Anyways, I remember back to a prayer meeting I attended at the time, where we were called to fight for God’s Canada, and at the time I was thinking it all seemed way too dramatic - like they were talking as if this got passed there would be no morals left at all in no time.  People wailing and crying and having all-night vigils to try and keep same-sex marriage out of Canada.  Just bizzare.  I would be interested to know how much attention if any, that stuff got.  I only know about it because I had friends ‘on the inside’ LOL.
I’ve heard Canadians make fun of themselves because we’re all so complacent as a country - America actually gets things done.  But I think it’s our live and let live attitude that allows for so much freedom in the country, and makes for a minority that care about what everyone else is doing and implementing regulations on everyone else.

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Posted: 17 July 2007 09:55 AM   [ Ignore ]   [ # 11 ]
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Canada has a “bible belt”? Where?

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Posted: 17 July 2007 10:44 AM   [ Ignore ]   [ # 12 ]
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George - 17 July 2007 09:55 AM

Canada has a “bible belt”? Where?

        Canada’s bible belt is basically the prairie provinces - but I am guessing it is different than America’s, though I’m not sure.  Alberta, Saskatchewan and Manitoba, and mostly the southern parts are referred to as the bible belt up here.  Apparently though, according to the 2001 census, 23.1% of Albertans declared themselves as having no religion, and actually the provinces east of ontario had the lowest percentages of people (ranging from 2.5% to 7.8%) who put themselves in the no religion category.  The prarie provinces and Ontario were between 11 and 17% self-declared non-religious.  And the western Provinces of BC and Yukon were 35.1% and 37.4% respectively.
So I don’t know how this compares with religion in America.  Maybe I’ll take a look on google, so I can better understand some of what everyone is talking about on here!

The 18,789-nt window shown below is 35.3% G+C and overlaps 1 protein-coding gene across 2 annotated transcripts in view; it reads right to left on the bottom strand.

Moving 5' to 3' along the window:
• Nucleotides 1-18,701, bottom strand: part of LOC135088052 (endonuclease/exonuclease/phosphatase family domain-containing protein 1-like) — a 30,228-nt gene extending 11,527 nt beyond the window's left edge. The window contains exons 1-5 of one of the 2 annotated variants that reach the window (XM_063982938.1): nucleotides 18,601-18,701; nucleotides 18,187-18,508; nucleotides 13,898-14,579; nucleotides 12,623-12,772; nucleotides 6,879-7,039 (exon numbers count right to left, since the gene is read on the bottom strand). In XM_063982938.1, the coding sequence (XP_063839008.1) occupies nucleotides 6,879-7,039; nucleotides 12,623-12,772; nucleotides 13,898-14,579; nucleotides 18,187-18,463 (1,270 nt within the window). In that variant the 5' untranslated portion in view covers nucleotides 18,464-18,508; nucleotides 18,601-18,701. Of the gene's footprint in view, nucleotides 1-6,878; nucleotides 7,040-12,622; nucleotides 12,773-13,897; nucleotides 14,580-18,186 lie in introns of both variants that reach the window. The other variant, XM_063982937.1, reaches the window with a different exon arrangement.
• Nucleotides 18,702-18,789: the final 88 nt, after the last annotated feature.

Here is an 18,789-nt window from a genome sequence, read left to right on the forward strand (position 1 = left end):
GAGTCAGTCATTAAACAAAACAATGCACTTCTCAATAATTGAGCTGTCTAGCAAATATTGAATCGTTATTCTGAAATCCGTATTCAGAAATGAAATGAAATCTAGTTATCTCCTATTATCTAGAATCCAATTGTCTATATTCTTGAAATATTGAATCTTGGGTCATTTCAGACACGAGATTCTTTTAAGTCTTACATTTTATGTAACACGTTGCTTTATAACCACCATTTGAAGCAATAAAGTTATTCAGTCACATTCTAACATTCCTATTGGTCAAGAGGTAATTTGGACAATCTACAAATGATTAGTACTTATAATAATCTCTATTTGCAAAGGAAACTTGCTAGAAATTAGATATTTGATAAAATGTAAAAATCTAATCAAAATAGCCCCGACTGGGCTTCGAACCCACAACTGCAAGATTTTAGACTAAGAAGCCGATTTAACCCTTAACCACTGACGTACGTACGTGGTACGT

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Posted: 17 July 2007 12:13 PM   [ Ignore ]   [ # 13 ]
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I see that the lack of interest of many americans in science and tecnology is a good oportunity to scientist and engineers around the world. wink

I understand that this extremist are only a threat for themselfs and their childs, preventing the later for having a good education. But, in the long term, could their influence end by cuting research fundings?.

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Posted: 17 July 2007 01:02 PM   [ Ignore ]   [ # 14 ]
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Well, I think the evidence is strong that the current administration has eviscerated federal science efforts by reducing funding and suppressing results inconsistent with it’s political and religious biases. There was already a trend away from big goverment sponsored prokjects under the fashionable anti “big government” crusade, but it’s gotten exponentially worse under Bush. There is still strong private research financing, though I have personally a lot of concerns about the effect of this on the type and quality of research done. Individual states are also investing in research, as in California’s stem cell initiative. So while I think more and better science could and should be done using government funds, a reasonably strong effort in at least fields of commercial interest (technology, medicine, etc) is still being done without this.

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Posted: 17 July 2007 01:17 PM   [ Ignore ]   [ # 15 ]
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I think Canada and the US need an “Industrial Revolution” - we had one here a while back and the number of backward rural places decreased exponentially.  Consequently, we don’t even have a bible belt over here and most people wouldn’t wear one even there was such a thing.